Simon Dalley - Head of Marketing Skiddle
Simon Dalley – Head of Marketing Skiddle

Launched in May 2001, Skiddle has grown to become one of the UK’s largest online ‘what’s on’ guide and a major online ticket agency.  The site not only lists and sells tickets for events, it also offers users the opportunity to book hotels and restaurants, all of which are optimised based on the venue or town of the event.

Skiddle has been a leading light in embracing new technology in order to communicate with its customers and stay up to date with consumer demands for information and accessibility.  The result is that customers and promoters alike are turning to the site to assist in finding or marketing events.

Initially working with the company on a consultative basis, Simon Dalley’s involvement with the operation became permanent when he was appointed to his now full-time position as Head of Marketing earlier this year.

In a Q&A with Event Industry News, Simon offers us some insight in to his own background, his work with Skiddle and the challenges he foresees in the coming year.

As Head of Marketing at Skiddle, what are your key responsibilities?

I’m responsible for all aspects of marketing the Skiddle brand and sub brands, including brand marketing, CRM and insight.

What would you say is your marketing specialism?

I’m an internet marketer first and foremost. I love that this medium provides such instant data about what’s working and what’s not, but I’ve had experience with most mediums over the years, having started out in offline marketing (as most of us did back then!).

One of my key specialisms is search marketing; I cover this area through my personal blog that is often quoted in SEO circles.

What have been the high points of your career to date? 

I’ve worked in marketing all of my working life, both agency and client-side. I’ve worked with small start ups through to multinational brands, including most of the major automotive brands, some of the best known financial service brands and to my eternal shame [laughs], I’m partially responsible for those annoying We Buy Any Car ads, having worked as a Brand Manager for We Buy Any Car at UK Car Group back in the day.

It’s been a real privilege to work with the brands and teams I’ve been involved with over the years. Probably the best thing is seeing teams pull together and produce the magic when things don’t go as expected.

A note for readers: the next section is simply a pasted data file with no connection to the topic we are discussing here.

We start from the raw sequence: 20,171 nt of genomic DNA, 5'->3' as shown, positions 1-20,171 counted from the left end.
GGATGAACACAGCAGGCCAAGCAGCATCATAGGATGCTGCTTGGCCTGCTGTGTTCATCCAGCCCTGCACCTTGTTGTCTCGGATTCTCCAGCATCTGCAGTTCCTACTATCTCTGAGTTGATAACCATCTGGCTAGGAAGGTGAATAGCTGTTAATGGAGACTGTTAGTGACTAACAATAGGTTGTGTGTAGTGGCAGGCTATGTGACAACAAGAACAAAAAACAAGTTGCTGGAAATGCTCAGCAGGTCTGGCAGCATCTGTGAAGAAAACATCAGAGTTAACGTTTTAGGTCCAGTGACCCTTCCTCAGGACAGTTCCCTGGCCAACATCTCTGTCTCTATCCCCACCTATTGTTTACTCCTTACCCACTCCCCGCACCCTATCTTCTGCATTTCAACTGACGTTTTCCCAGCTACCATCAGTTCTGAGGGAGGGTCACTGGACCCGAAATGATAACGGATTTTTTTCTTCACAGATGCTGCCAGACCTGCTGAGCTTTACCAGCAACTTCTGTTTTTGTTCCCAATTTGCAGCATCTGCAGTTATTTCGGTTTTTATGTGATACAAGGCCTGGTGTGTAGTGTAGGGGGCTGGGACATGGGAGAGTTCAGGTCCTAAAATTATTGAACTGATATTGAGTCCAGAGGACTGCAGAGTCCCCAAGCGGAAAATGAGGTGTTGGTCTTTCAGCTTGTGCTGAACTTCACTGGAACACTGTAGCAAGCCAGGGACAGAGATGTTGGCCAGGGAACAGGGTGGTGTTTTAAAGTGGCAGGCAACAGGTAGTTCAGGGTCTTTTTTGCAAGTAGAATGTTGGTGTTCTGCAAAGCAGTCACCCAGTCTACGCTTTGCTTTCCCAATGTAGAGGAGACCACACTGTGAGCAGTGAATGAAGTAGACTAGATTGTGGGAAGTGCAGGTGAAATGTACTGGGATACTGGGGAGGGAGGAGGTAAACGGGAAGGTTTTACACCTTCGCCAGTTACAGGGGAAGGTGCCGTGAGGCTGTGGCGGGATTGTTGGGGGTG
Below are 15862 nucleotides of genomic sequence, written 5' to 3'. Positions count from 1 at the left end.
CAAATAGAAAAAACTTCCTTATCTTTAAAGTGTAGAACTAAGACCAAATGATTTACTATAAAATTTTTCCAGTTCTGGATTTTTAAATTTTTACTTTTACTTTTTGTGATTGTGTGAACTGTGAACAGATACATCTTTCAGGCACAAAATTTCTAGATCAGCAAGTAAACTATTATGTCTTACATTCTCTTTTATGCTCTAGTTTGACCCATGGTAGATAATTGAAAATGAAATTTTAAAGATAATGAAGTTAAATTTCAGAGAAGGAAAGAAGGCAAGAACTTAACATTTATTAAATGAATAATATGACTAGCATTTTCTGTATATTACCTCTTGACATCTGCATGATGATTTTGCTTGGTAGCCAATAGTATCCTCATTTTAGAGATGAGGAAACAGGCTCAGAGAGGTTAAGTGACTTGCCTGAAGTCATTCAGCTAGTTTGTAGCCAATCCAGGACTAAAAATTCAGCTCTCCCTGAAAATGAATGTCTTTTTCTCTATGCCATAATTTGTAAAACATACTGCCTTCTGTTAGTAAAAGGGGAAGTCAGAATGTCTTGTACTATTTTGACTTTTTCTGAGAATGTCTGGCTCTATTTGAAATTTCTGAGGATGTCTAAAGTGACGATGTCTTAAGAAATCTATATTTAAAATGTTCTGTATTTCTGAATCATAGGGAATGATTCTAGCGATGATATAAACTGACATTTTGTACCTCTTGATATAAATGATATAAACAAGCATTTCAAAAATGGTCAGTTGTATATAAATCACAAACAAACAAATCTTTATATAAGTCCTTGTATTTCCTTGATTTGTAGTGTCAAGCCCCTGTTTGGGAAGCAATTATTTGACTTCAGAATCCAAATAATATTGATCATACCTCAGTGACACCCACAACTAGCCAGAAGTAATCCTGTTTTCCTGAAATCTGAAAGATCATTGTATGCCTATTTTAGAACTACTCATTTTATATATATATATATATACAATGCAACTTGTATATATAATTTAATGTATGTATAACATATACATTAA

My highlights include working with Mercedes-Benz commercial vehicle team to produce credible direct mail offerings when everyone else went online, working on the brand campaign for We Buy Any Car, working alongside the likes of UKFast’s Managing Director Lawrence Jones and of course delivering outstanding improvements to Skiddle’s traffic, market penetration and revenues.  We did this through consistent and sometimes cheeky campaigning, over which time the team has developed and the business has grown considerably.

What work have you done recently that you’re particularly proud of and why?

I’m particularly proud of the general strategy that we’ve implemented at Skiddle and that the marketing is purring along so nicely. Specifically, I’m pleased with the billboard campaign and the general “Don’t be left out in the cold” campaign we’re running for New Year’s Eve this year; I think this really sets us apart from our competitors.

I’m most proud that the whole business has started to get more involved with Skiddle’s marketing; I’m keen to make people see marketing as a function of the whole team and not just the marketing department. This can be seen from the feedback from the customer service team, through to the way R&D is orientating their workload and the consistency of message surfacing through the editorial team’s output. I’m especially pleased with the way everyone has taken ownership and got involved with the business’ social media.

What are the main challenges for over the next 12 months?

The events industry is really fast paced and Skiddle needs to remain at the forefront of technological and user trends in areas such as social media and mobile.

There is a trend towards self-promotion and social media channels such as Facebook pages.  These represent both a threat and an opportunity for Skiddle in the coming year. Fortunately, as the first ticket outlet to create a Facebook Timeline integrated ticket shop, we’re in a really great position to benefit from these changing trends.

We’ve seen a huge growth in amount of visitors we get on mobile devices, from 10% in 2010 to 30% in 2012. This is a trend we expect to continue to see continue to grow and our development team are busy working on making elements of the website more responsive, the early data from their multi-variant tests is remarkable, suggesting a significant increase to revenue can be anticipated in the coming year.

In the last few years there has been a growth in the number of smaller competitors coming on-stream, largely due to the reduction in barriers to entry through some of the simple content management systems out there. Many of these are flash in the pan type businesses but we need to make sure the Skiddle brand isn’t tarnished by people’s perceptions of these cheap and cheerful brands that offer the world but have difficulty delivering.

Skiddle’s priority is to keep improving what we do for our core customer base, whilst finding new and exciting event promoters to get involved with.

It’s important that we communicate the stability of Skiddle in the market place and reinforce the message that Skiddle is in essence a tech business providing solutions to the live events sector.

Crucially, we protect our brand at all costs, and as we expand and adapt to the changing world of ticket sales we still remain true to our core values and in a way, that’s the biggest challenge!